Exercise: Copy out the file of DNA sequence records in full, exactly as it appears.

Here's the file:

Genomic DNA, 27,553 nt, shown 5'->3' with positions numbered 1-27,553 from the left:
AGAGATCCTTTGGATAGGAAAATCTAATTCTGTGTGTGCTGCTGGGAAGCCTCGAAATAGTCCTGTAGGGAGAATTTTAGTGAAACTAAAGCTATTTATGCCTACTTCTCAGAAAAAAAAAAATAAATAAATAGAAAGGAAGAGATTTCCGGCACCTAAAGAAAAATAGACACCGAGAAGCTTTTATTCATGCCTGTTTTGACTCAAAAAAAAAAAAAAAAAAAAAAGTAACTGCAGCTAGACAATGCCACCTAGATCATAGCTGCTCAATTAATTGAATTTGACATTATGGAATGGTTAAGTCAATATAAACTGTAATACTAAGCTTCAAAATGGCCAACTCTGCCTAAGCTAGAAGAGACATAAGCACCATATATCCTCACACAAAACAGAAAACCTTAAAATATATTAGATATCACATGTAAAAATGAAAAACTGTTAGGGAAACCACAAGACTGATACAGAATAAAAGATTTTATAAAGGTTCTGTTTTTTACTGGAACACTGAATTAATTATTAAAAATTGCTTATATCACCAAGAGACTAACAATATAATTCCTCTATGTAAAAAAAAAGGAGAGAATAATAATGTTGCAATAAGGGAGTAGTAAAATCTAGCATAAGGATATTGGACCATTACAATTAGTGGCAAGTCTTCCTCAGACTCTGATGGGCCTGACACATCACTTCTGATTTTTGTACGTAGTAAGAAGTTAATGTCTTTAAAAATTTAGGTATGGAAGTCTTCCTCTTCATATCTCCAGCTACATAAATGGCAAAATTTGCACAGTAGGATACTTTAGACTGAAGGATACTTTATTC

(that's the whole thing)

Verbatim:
Genomic DNA, 27,553 nt, shown 5'->3' with positions numbered 1-27,553 from the left:
AGAGATCCTTTGGATAGGAAAATCTAATTCTGTGTGTGCTGCTGGGAAGCCTCGAAATAGTCCTGTAGGGAGAATTTTAGTGAAACTAAAGCTATTTATGCCTACTTCTCAGAAAAAAAAAAATAAATAAATAGAAAGGAAGAGATTTCCGGCACCTAAAGAAAAATAGACACCGAGAAGCTTTTATTCATGCCTGTTTTGACTCAAAAAAAAAAAAAAAAAAAAAAGTAACTGCAGCTAGACAATGCCACCTAGATCATAGCTGCTCAATTAATTGAATTTGACATTATGGAATGGTTAAGTCAATATAAACTGTAATACTAAGCTTCAAAATGGCCAACTCTGCCTAAGCTAGAAGAGACATAAGCACCATATATCCTCACACAAAACAGAAAACCTTAAAATATATTAGATATCACATGTAAAAATGAAAAACTGTTAGGGAAACCACAAGACTGATACAGAATAAAAGATTTTATAAAGGTTCTGTTTTTTACTGGAACACTGAATTAATTATTAAAAATTGCTTATATCACCAAGAGACTAACAATATAATTCCTCTATGTAAAAAAAAAGGAGAGAATAATAATGTTGCAATAAGGGAGTAGTAAAATCTAGCATAAGGATATTGGACCATTACAATTAGTGGCAAGTCTTCCTCAGACTCTGATGGGCCTGACACATCACTTCTGATTTTTGTACGTAGTAAGAAGTTAATGTCTTTAAAAATTTAGGTATGGAAGTCTTCCTCTTCATATCTCCAGCTACATAAATGGCAAAATTTGCACAGTAGGATACTTTAGACTGAAGGATACTTTATTC